If you are like me, you gave up a few too many quarters into the video game Dragon’s Lair back in high school. The game was like no other as it featured real animation film footage created by former Disney animator Don Bluth who is probably better known as the director of An American Tale. What made this game so unique is that it played like a cartoon, because it was. The player would be given prompts where they would have to respond instantly and correctly, or they would lose a life and the cartoon would begin again. It was pretty revolutionary, but it also had drawbacks. It was terribly difficult to respond quickly and correctly enough and sometimes the machines would just glitch. Still, it was pretty cool.
Today, adults who were children in the 80’s are given a chance to relive a similar game in the comfort of their own home. No quarters needed.
Beginning today, Netflix has released the interactive cartoon short Cat Burglar where the viewer will be given a series of “this or that” type of trivia questions to answer throughout the viewing. The premise is Rowdy Cat is the burglar who is set on stealing on prized paintings at a local museum and Peanut the Security Pup is tasked to stop him. How one answers the questions will either help or hinder the Rowdy with his crime.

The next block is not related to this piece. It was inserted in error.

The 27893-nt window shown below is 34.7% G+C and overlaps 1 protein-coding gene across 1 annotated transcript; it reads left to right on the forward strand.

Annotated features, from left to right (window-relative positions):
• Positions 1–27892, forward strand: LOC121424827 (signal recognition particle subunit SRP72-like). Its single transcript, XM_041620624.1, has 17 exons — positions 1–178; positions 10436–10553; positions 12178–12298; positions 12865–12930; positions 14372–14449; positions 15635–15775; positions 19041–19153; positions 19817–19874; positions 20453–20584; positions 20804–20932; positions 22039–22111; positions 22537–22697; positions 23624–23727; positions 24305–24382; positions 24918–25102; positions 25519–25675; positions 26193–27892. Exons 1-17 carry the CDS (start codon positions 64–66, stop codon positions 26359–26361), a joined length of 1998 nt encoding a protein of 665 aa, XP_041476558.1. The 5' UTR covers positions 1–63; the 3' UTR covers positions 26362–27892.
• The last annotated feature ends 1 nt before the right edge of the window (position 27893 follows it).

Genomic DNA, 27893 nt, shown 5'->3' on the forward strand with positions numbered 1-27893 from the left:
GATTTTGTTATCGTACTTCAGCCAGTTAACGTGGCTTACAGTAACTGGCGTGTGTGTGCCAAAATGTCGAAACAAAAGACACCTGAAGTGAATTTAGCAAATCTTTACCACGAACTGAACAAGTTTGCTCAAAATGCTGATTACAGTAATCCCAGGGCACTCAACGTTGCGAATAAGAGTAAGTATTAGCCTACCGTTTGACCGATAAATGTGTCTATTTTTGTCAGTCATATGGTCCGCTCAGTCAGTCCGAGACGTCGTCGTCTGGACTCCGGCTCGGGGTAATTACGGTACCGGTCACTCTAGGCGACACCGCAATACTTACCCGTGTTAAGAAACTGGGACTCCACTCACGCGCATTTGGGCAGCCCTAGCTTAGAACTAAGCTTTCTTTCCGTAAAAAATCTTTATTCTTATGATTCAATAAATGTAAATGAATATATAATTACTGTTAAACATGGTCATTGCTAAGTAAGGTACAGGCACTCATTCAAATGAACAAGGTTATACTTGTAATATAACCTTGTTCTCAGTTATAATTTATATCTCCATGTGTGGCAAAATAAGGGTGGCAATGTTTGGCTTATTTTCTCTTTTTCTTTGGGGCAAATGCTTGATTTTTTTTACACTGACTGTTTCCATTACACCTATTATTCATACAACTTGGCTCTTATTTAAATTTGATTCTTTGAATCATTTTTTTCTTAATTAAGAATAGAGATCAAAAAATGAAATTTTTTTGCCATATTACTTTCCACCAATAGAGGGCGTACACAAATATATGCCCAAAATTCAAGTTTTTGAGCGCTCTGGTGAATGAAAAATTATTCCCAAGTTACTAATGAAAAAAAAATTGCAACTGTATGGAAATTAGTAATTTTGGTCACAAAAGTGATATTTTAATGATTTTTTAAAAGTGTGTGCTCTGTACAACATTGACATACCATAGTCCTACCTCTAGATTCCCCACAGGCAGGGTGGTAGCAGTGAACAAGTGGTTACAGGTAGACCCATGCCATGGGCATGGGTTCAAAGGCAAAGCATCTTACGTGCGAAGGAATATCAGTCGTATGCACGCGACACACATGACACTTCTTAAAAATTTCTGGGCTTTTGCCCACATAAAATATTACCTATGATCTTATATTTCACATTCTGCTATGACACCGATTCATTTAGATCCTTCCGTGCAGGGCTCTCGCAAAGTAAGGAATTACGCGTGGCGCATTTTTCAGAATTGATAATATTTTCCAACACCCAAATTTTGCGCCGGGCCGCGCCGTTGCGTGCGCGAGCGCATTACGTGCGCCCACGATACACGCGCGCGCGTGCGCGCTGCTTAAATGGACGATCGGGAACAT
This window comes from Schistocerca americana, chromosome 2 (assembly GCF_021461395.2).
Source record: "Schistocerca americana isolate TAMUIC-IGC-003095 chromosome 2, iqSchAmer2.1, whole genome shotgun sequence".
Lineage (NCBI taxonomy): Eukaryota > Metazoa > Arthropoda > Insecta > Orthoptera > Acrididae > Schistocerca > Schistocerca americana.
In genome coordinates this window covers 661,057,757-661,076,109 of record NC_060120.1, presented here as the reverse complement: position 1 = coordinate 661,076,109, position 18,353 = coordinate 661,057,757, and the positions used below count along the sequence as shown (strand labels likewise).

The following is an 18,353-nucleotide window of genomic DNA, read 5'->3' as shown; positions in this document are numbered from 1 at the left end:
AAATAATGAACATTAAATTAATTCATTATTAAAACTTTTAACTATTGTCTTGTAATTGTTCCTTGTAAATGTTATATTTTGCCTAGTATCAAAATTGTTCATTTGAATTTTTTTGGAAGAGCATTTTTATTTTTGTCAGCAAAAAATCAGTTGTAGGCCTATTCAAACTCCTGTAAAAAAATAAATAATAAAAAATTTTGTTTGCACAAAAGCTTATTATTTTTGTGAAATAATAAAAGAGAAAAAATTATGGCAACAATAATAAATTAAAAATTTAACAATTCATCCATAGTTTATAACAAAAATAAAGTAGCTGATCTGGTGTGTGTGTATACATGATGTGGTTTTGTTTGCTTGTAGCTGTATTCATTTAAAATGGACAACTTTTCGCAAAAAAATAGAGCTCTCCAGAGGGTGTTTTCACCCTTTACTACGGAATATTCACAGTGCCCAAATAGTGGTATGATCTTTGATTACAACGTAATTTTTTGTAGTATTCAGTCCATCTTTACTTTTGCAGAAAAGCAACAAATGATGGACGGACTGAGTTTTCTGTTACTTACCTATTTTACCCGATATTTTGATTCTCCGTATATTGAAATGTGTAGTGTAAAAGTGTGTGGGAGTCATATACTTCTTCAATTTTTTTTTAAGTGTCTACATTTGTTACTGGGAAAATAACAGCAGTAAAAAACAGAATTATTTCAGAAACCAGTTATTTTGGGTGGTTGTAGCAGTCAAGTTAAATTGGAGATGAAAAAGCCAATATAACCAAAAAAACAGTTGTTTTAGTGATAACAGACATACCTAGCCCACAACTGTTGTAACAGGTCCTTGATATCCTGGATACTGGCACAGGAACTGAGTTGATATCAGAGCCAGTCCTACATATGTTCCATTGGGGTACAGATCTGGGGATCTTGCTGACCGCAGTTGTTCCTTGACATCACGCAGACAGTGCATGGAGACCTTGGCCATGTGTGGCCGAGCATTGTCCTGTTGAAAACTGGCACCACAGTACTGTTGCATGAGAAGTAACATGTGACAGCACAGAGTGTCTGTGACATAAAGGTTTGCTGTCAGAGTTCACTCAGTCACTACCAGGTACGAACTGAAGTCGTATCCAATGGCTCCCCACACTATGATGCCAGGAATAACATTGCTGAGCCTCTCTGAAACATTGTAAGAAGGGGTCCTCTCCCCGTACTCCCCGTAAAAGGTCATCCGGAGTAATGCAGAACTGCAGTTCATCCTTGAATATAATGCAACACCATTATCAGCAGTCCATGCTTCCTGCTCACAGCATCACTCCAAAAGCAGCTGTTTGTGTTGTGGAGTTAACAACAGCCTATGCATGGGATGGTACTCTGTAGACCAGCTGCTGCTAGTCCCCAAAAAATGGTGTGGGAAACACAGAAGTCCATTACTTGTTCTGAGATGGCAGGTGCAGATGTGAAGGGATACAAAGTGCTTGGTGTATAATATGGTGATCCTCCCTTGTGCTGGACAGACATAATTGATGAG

Described as an “edgy, over-the-top, interactive, Tex Avery-inspired cartoon”Cat Burglar is surprisingly from Charlie Brooker, creator of Black Mirror. The animation is presented by Mike Hollingsworth, supervising director and producer on Bojack Horseman. By answering witty trivia questions, viewers must help Rowdy Cat get one over on Peanut the Security Pup and break into a museum to steal some prized paintings.
The average runtime of Cat Burglar is just fifteen minutes, but there is over 90 minutes of animation to explore when playing. Every time you watch, you get a different show as you unlock previously unseen sequences of Rowdy trying to outsmart Peanut.
I can’t wait to play.
(Main Image: Netflix)
I write about pop culture, arts and entertainment in the greater Seattle area.